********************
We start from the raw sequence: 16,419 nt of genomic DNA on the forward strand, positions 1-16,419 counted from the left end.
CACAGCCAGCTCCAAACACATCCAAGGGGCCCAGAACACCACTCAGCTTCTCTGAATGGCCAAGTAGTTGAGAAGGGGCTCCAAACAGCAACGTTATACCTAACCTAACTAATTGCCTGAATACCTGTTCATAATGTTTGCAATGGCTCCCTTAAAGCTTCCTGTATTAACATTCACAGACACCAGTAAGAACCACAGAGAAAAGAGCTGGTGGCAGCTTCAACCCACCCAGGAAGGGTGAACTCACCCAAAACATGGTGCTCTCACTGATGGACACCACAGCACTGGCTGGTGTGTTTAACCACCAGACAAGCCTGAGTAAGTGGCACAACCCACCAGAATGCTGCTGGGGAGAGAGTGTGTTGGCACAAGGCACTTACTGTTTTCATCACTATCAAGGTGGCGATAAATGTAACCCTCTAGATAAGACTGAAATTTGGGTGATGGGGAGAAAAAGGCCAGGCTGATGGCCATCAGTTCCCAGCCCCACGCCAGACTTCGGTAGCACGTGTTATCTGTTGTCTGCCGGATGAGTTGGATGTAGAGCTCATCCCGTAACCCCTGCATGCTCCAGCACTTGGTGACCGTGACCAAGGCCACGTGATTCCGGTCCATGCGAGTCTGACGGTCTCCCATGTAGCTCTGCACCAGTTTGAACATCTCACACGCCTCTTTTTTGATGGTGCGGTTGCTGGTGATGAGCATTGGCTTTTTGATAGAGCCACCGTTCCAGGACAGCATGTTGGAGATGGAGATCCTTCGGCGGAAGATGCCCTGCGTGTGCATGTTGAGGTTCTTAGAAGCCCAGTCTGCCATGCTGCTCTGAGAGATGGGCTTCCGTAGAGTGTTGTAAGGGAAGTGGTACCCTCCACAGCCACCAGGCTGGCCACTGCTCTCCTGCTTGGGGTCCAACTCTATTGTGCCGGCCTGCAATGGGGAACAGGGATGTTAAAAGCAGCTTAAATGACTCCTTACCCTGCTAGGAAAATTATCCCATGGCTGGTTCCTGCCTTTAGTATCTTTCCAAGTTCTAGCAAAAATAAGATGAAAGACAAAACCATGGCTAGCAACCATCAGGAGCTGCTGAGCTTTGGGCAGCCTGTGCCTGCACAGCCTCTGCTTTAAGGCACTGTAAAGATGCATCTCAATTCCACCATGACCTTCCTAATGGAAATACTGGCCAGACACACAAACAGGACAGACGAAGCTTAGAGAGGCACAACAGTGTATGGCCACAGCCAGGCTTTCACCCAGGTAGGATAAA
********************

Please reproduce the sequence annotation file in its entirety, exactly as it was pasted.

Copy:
We start from the raw sequence: 16,419 nt of genomic DNA on the forward strand, positions 1-16,419 counted from the left end.
CACAGCCAGCTCCAAACACATCCAAGGGGCCCAGAACACCACTCAGCTTCTCTGAATGGCCAAGTAGTTGAGAAGGGGCTCCAAACAGCAACGTTATACCTAACCTAACTAATTGCCTGAATACCTGTTCATAATGTTTGCAATGGCTCCCTTAAAGCTTCCTGTATTAACATTCACAGACACCAGTAAGAACCACAGAGAAAAGAGCTGGTGGCAGCTTCAACCCACCCAGGAAGGGTGAACTCACCCAAAACATGGTGCTCTCACTGATGGACACCACAGCACTGGCTGGTGTGTTTAACCACCAGACAAGCCTGAGTAAGTGGCACAACCCACCAGAATGCTGCTGGGGAGAGAGTGTGTTGGCACAAGGCACTTACTGTTTTCATCACTATCAAGGTGGCGATAAATGTAACCCTCTAGATAAGACTGAAATTTGGGTGATGGGGAGAAAAAGGCCAGGCTGATGGCCATCAGTTCCCAGCCCCACGCCAGACTTCGGTAGCACGTGTTATCTGTTGTCTGCCGGATGAGTTGGATGTAGAGCTCATCCCGTAACCCCTGCATGCTCCAGCACTTGGTGACCGTGACCAAGGCCACGTGATTCCGGTCCATGCGAGTCTGACGGTCTCCCATGTAGCTCTGCACCAGTTTGAACATCTCACACGCCTCTTTTTTGATGGTGCGGTTGCTGGTGATGAGCATTGGCTTTTTGATAGAGCCACCGTTCCAGGACAGCATGTTGGAGATGGAGATCCTTCGGCGGAAGATGCCCTGCGTGTGCATGTTGAGGTTCTTAGAAGCCCAGTCTGCCATGCTGCTCTGAGAGATGGGCTTCCGTAGAGTGTTGTAAGGGAAGTGGTACCCTCCACAGCCACCAGGCTGGCCACTGCTCTCCTGCTTGGGGTCCAACTCTATTGTGCCGGCCTGCAATGGGGAACAGGGATGTTAAAAGCAGCTTAAATGACTCCTTACCCTGCTAGGAAAATTATCCCATGGCTGGTTCCTGCCTTTAGTATCTTTCCAAGTTCTAGCAAAAATAAGATGAAAGACAAAACCATGGCTAGCAACCATCAGGAGCTGCTGAGCTTTGGGCAGCCTGTGCCTGCACAGCCTCTGCTTTAAGGCACTGTAAAGATGCATCTCAATTCCACCATGACCTTCCTAATGGAAATACTGGCCAGACACACAAACAGGACAGACGAAGCTTAGAGAGGCACAACAGTGTATGGCCACAGCCAGGCTTTCACCCAGGTAGGATAAA